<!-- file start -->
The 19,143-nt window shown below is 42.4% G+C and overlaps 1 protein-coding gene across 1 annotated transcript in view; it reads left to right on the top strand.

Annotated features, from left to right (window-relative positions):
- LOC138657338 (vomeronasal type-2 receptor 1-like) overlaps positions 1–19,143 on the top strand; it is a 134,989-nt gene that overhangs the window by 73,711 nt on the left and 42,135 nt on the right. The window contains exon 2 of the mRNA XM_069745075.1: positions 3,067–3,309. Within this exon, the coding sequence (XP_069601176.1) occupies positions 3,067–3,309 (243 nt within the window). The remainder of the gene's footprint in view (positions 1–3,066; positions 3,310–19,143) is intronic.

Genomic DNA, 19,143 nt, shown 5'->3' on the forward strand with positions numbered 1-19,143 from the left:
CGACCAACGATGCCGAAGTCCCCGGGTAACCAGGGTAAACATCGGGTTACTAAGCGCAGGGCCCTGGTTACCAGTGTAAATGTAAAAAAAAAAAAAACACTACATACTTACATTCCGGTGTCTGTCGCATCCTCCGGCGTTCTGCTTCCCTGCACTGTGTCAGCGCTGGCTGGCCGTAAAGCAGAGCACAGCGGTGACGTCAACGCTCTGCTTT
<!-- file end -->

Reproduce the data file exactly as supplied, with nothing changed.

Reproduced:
The 19,143-nt window shown below is 42.4% G+C and overlaps 1 protein-coding gene across 1 annotated transcript in view; it reads left to right on the top strand.

Annotated features, from left to right (window-relative positions):
- LOC138657338 (vomeronasal type-2 receptor 1-like) overlaps positions 1–19,143 on the top strand; it is a 134,989-nt gene that overhangs the window by 73,711 nt on the left and 42,135 nt on the right. The window contains exon 2 of the mRNA XM_069745075.1: positions 3,067–3,309. Within this exon, the coding sequence (XP_069601176.1) occupies positions 3,067–3,309 (243 nt within the window). The remainder of the gene's footprint in view (positions 1–3,066; positions 3,310–19,143) is intronic.

Genomic DNA, 19,143 nt, shown 5'->3' on the forward strand with positions numbered 1-19,143 from the left:
CGACCAACGATGCCGAAGTCCCCGGGTAACCAGGGTAAACATCGGGTTACTAAGCGCAGGGCCCTGGTTACCAGTGTAAATGTAAAAAAAAAAAAAACACTACATACTTACATTCCGGTGTCTGTCGCATCCTCCGGCGTTCTGCTTCCCTGCACTGTGTCAGCGCTGGCTGGCCGTAAAGCAGAGCACAGCGGTGACGTCAACGCTCTGCTTT